The Pension Reform Act 2014 (PRA, 2014) makes provision for the participation of self-employed persons and employees of organisations with less than three (3) staff. Collectively, these set of people operate majorly within Nigeria’s vast informal sector, which has been out of the coverage of the contributory pension scheme, even though the Act makes provision for their inclusion.

The delay in absorbing the informal sector in the “pension net” was due largely to the absence of a guideline for the administration of a pension scheme for that sector. In 2018, the National Pension Commission (PenCom) eventually came up with a guideline for what it has called the “Micro Pension” scheme. The scheme was recently launched by the President, who registered the first contributor to the scheme.

With a larger portion of Nigeria’s working population being engaged in the informal sector, the micro pension plan or scheme is indeed long over-due. In this piece, we will look at the key features of the scheme, its operating framework as outlined in the PenCom guidelines and also highlight how it differs from the mandatory contributory pension scheme.

  • Registration: although, signing up for the micro pension plan is voluntary, the registration process is similar to that of the mandatory contributory scheme. A potential contributor to the micro pension plan is required to approach a Pension Fund Administrator (PFA) of his/ her choice to open a Retirement Savings Account (RSA). PenCom will also generate a unique Personal Identification Number (PIN) for each contributor. The PINs will be passed on to contributors by their respective PFAs. To verify the employment status of a potential contributor at the point of registration, PFAs are required to demand any of the following – evidence of membership of a registered association, union or cooperative society; certificate of business registration; certificate of incorporation; letter of employment; and Bank Verification Number (BVN). This is in addition to the presentation of a valid means of identification.
  • Contributions: contributions to the micro pension plan can be made daily, weekly, monthly or in any other manner as convenient for the contributor. Amounts contributed will depend entirely on the capacity and preference of the contributor as the PenCom guideline does not define any limit. Contributions received by PFAs through their custodians (PFCs) will be split into two components – 60% for retirement benefits and 40% for contingent withdrawals.
  • Investments: investments of the micro pension funds shall be done in line with the existing PenCom guidelines for the investment of pension assets. Hence, the funds will be invested in the same instruments (majorly government securities), as the mandatory pension funds.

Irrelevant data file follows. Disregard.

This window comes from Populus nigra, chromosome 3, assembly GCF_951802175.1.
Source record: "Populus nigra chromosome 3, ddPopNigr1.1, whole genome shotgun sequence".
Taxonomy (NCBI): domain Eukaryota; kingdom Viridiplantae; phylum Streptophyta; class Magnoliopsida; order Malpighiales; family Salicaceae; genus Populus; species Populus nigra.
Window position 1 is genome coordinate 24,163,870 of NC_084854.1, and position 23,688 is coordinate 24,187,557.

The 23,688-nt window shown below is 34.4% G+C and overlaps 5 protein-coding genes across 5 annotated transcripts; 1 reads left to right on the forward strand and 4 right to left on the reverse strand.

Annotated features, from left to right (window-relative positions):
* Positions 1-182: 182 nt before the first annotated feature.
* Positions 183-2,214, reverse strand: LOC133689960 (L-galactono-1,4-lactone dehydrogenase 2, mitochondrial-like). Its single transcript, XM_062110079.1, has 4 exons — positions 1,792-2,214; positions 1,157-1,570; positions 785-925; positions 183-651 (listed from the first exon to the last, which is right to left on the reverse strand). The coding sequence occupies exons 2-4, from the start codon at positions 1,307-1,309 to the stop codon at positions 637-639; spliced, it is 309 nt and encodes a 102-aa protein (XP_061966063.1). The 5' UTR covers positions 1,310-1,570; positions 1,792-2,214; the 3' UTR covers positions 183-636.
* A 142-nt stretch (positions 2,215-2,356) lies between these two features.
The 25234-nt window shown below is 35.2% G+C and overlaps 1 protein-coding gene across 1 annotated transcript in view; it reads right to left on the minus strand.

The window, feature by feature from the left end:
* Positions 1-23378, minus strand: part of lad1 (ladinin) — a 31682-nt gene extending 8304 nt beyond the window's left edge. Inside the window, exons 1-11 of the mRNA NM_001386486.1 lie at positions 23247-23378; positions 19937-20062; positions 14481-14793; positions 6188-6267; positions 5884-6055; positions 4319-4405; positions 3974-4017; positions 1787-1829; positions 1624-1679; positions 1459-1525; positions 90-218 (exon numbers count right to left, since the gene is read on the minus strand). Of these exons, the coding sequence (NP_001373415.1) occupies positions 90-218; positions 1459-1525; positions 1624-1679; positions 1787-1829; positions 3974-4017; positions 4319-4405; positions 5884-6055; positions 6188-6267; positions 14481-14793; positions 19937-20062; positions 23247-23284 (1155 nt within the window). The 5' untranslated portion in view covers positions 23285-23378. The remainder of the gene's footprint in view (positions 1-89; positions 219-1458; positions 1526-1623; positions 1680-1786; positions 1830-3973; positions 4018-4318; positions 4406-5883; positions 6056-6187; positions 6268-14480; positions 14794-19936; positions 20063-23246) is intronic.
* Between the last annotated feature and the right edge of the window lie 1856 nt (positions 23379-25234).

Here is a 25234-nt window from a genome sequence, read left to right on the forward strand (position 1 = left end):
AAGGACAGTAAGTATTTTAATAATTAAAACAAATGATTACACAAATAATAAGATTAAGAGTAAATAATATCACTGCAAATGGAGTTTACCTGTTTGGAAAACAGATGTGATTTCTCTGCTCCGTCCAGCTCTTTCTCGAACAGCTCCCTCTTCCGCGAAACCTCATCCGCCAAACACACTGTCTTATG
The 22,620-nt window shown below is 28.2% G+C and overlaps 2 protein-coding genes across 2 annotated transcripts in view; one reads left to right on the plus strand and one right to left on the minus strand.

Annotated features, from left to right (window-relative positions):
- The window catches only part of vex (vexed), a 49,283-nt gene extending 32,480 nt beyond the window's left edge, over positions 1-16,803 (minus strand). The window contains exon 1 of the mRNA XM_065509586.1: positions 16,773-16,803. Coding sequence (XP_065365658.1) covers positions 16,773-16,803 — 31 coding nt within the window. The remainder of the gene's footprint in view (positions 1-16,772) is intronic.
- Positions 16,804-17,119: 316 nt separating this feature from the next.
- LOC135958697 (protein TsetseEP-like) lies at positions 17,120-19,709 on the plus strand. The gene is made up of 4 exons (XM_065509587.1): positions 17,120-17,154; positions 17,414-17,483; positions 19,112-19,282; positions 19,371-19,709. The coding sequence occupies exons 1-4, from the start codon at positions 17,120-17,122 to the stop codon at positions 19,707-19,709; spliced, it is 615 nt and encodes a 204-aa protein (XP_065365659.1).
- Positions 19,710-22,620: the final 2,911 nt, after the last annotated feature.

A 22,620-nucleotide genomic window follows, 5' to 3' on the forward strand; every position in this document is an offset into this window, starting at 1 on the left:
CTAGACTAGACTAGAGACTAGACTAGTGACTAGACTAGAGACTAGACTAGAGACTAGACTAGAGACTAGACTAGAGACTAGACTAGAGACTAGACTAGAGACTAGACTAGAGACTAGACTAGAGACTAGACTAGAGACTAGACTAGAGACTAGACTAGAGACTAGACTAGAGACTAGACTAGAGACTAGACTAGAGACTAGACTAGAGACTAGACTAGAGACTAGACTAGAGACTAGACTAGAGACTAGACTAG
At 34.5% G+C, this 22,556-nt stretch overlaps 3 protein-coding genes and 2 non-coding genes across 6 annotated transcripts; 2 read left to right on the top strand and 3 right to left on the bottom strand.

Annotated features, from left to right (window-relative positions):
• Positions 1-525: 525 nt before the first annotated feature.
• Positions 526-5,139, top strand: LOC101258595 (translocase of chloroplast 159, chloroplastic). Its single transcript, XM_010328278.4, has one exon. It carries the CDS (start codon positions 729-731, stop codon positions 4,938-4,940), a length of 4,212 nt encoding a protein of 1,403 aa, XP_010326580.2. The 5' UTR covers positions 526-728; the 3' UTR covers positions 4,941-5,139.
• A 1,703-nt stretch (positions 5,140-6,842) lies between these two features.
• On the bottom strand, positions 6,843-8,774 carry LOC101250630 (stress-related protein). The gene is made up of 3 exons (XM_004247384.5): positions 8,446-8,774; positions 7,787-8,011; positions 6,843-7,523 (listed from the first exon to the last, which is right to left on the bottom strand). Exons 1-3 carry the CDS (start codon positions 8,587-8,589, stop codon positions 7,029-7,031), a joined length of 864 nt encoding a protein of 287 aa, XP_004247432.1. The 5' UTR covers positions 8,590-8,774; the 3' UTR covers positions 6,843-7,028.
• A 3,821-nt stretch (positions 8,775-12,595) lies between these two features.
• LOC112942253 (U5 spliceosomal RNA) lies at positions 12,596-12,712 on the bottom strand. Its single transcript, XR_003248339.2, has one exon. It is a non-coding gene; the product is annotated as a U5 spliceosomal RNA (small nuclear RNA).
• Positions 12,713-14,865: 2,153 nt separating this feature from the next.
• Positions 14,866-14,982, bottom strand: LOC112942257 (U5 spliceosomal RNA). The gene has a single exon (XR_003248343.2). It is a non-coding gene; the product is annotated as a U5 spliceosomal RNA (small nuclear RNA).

• Contingent Withdrawals as stated earlier, contributions into the micro pension plan will be split into two. Withdrawals and access to benefits shall therefore be in two parts. The contingent funds which make up 40% of the RSA balances will be more easily accessible than the retirement benefits portion. Contributors will be allowed to make withdrawals from the contingent funds three months after making their initial remittances. Subsequent withdrawals can be made once a week. There will be no restrictions to how much withdrawals can be made from the contingent funds. Contributors will be allowed to withdraw the entire balances in the contingent portion of their RSAs if they so wish. The interest earned on such contributions shall however be taxable if withdrawn before 5 years of contribution. Contributors may also exercise the option of transferring part or all of their contingent funds into the retirement benefit portion of their accounts.
  • Administration of Retirement Benefits: at the point of retirement (which should not be earlier than 50 years of age), or in the event of a health-induced early retirement, a micro pension contributor will be allowed to access the balance on his/ her retirement funds. Such withdrawals shall be in line with the existing guidelines for the administration of retirement benefits, either in the form of programmed withdrawals or an annuity plan with an insurance company.
  • Conversion from Micro Plan to the Mandatory Scheme: a contributor under the micro pension plan will be allowed to convert to the mandatory scheme if he/ she secures employment with an organisation employing three or more people. The request for conversion shall be made by the contributor. Where such conversion has been made, the balance on the retirement benefit portion of the micro plan shall be migrated to the defined contributory fund. The balance on the contingent portion can be drawn down by the contributor, but where he/ she chooses not to withdraw the balance on the contingency fund, it shall be merged with the retirement benefit portion of the RSA. If a contributor fails to apply for conversion after the change of employment status, the PFA shall execute the conversion a month after receiving remittance from the contributor’s new employer and notify the contributor accordingly.  

It is hoped that pension operators and the regulators will create the required level of awareness to increase participation in the micro pension scheme. The guidelines provided by PenCom for the micro pension scheme are indeed well-intentioned, and the implementation provides a very good opportunity to attract the informal sector, thereby consolidating on the success so far recorded by the 2004 pension reforms.